As salaam alaikum,
I'm sitting in bed, reading my Kindle version of The Immortal Life of Henrietta Lacks by Rebecca Skloot, and I had an epiphany of sorts, weeks in the making. I was reading the story of John Moore, a man who was diagnosed with hairy cell leukemia whose physician, who sued his physician for not informing him of the purpose of the many follow up appointments that Moore attended miles away from his Seattle home. When I read about the sudden appearance of a consent form that Moore felt uncomfortable signing, his physician's somewhat violent insistence that he sign the form, and then his later contracting a lawyer to find out that his physician had been taking samples from him to create a cell line named "Mo," I was like, shit!
And I laughed, and looked at myself in the mirror, covered in my comforter for heat and yet sleeping naked, the heat blasting in my poorly insulated apartment because we don't have to pay.
I looked at myself and I smiled and I said aloud, "I'm more myself now than I have ever been."
And it's true. Right now, this last hour, I'm becoming more myself than I've ever been.
There's so much to say.
I laughed and said shit because I'm halfway through this book and I've just learned so much about the history of medicine...it makes me want to read more and more on the topic. I decided to go into this field because I wanted to translate my love of science into a service career, and I picked medicine. I went further with my dedication to service and decided that I wanted to go into primary care, and chose family medicine. While I see medicine and health care in general as a potentially benevolent entity in our lives, what with its Hippocratic oath and its base of helping people, I've always recognized that there is a potentially sinister and dehumanizing side that is pervasive in some areas more than others. This is really vague because it's really quite ubiquitous in the field, from the level of specific specialties to training programs to fields of research.
And I guess more than ethics class teaching you snippets about the Nuremberg Trials or the Tuskegee experiments, this book highlights succinctly some of the many injustices that were committed in the name of biomedical science, the people who were exploited, and the racists that were the founding fathers of many of the technologies and therapies we now take for granted. For example, the father of cell culture was a eugenicist and a Nazi sympathizer.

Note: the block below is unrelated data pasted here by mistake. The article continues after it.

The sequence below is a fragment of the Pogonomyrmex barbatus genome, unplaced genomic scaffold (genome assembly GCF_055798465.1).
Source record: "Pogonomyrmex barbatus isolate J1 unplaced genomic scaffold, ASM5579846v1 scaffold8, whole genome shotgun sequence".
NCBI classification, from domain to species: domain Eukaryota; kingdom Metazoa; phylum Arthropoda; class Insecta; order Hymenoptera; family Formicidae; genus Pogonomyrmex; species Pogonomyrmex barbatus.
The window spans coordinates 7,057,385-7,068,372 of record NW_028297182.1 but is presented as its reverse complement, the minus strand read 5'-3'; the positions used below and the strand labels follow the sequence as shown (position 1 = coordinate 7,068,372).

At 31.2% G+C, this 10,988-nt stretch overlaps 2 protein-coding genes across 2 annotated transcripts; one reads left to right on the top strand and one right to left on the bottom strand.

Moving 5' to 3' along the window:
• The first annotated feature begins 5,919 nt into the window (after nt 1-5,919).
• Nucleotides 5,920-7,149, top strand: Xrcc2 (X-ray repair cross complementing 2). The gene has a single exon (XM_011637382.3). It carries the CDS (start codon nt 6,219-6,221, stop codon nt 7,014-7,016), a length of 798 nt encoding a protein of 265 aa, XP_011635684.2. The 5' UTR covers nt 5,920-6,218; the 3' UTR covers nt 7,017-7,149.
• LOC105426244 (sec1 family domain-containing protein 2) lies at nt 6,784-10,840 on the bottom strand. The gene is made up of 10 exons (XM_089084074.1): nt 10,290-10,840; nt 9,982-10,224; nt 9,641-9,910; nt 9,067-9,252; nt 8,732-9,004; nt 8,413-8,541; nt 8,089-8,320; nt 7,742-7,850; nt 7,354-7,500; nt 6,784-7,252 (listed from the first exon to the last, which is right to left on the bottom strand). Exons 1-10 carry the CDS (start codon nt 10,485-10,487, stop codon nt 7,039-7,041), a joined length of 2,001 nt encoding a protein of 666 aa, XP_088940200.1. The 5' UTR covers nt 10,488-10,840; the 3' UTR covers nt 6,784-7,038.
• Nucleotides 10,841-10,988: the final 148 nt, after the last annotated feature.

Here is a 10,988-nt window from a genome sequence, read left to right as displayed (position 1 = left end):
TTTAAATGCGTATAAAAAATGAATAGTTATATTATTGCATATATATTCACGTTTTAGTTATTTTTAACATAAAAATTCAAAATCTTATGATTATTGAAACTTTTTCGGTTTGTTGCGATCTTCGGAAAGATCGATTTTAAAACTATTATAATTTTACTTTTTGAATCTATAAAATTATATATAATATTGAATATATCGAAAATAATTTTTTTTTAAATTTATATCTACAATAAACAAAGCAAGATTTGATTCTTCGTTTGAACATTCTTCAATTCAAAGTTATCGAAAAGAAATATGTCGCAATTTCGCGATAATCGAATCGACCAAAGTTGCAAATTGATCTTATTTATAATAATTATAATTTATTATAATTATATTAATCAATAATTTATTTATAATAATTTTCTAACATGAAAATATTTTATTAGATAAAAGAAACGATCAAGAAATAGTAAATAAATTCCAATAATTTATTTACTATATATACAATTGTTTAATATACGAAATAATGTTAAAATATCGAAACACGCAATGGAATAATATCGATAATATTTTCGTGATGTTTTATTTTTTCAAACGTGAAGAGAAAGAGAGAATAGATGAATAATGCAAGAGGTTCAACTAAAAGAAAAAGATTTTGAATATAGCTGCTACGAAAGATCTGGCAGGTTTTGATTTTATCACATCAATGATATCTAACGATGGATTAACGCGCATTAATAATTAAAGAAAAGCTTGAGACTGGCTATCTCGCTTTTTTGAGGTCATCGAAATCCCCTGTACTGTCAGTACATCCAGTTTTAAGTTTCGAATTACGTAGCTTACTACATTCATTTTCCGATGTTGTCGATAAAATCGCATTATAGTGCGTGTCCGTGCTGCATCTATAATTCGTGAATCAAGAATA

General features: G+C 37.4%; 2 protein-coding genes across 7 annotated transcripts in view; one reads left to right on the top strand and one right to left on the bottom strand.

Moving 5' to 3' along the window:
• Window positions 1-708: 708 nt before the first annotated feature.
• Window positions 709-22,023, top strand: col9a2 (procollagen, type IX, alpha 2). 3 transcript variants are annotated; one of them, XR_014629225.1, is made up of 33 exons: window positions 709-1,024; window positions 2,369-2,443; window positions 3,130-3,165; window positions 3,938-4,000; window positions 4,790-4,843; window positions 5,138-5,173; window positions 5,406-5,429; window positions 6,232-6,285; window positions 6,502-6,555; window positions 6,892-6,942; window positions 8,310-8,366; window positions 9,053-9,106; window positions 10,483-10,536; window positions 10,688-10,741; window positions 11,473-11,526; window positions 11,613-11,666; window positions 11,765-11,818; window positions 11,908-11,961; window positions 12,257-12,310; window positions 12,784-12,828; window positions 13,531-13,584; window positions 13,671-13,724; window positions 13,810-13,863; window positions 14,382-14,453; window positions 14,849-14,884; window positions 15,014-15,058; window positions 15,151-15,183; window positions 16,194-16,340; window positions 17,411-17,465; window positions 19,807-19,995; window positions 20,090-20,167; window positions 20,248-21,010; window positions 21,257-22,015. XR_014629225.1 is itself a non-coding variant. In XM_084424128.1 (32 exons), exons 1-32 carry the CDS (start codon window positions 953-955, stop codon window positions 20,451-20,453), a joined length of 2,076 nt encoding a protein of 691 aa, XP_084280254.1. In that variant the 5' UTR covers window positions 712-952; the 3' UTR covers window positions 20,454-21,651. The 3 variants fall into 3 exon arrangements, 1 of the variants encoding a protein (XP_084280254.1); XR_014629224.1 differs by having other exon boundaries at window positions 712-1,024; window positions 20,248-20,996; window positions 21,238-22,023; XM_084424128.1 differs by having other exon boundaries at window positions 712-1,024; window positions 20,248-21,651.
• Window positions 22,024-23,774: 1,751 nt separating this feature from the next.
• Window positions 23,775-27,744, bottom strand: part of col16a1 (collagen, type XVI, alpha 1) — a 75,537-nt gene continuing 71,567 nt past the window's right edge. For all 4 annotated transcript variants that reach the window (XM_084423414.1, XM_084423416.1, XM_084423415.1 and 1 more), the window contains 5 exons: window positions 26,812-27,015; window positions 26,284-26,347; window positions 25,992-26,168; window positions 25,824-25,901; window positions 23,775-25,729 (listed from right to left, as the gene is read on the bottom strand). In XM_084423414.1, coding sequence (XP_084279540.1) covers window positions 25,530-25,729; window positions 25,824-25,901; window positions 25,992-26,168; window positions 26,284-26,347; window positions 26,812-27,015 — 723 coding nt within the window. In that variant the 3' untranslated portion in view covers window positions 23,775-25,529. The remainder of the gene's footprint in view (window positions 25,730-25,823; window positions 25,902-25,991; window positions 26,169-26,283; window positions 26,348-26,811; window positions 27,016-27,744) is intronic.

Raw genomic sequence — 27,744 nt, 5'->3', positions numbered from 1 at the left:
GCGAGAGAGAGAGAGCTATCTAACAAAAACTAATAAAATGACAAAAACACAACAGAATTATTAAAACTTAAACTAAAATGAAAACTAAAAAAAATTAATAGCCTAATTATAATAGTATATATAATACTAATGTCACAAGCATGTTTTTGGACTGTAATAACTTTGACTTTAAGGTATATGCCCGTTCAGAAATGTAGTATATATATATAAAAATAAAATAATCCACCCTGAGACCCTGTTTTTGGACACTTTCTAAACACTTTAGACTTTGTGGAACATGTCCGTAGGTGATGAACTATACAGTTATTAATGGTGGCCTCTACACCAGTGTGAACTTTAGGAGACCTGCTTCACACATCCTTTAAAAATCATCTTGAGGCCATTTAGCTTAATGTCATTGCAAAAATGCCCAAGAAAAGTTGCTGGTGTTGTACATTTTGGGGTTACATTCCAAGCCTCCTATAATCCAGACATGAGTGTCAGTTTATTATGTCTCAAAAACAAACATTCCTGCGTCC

I think this is an important book for all medical students to read, particularly those of African decent, to understand a little bit of the history of the field we're going to, to appreciate how far medicine has come even in our lifetime and just years before our births, and to therefore learn to revere less the field and some of its predecessors and recognize the importance of our place in getting health care to those who need it most, those of the very populations that have been marginalized and exploited. We owe it to them, essentially.
I want students of African descent, even Africans who don't feel like they're part of the African American experience, to read this and recognize why it is that there are health care disparities...it's because just 50 years ago, a black patient, dying, could go to a white hospital and the all-white staff, including doctors and nurses, would feel comfortable sending that person away to their certain demise because they upheld segregation and didn't want a black body to taint their white hospital. Fast forward 40 years to Katrina, and its no wonder that happened. The Civil Rights Movement was great but future generations did not carry that forward. The movement was awesome in the most formal sense of the word but it was incomplete without the next generation understanding what their task was to be done.
But that's not why I'm more myself than ever before.
It's a complicated sentiment that, as usual, I'm not sure I can express succinctly. It all started when I met D (yes, he's still around, in some form). I met D while going out with my friend. I saw him "across a crowded room" and I instantly found him attractive. I think I'll save it for another entry.
I realize more people would probably read my stuff if it were shorter. At the same time, it wouldn't be me if it were shorter, so I think I'll put up with a lower readership in order to express myself as I see fit.
I am, after all, more myself than I've ever been before.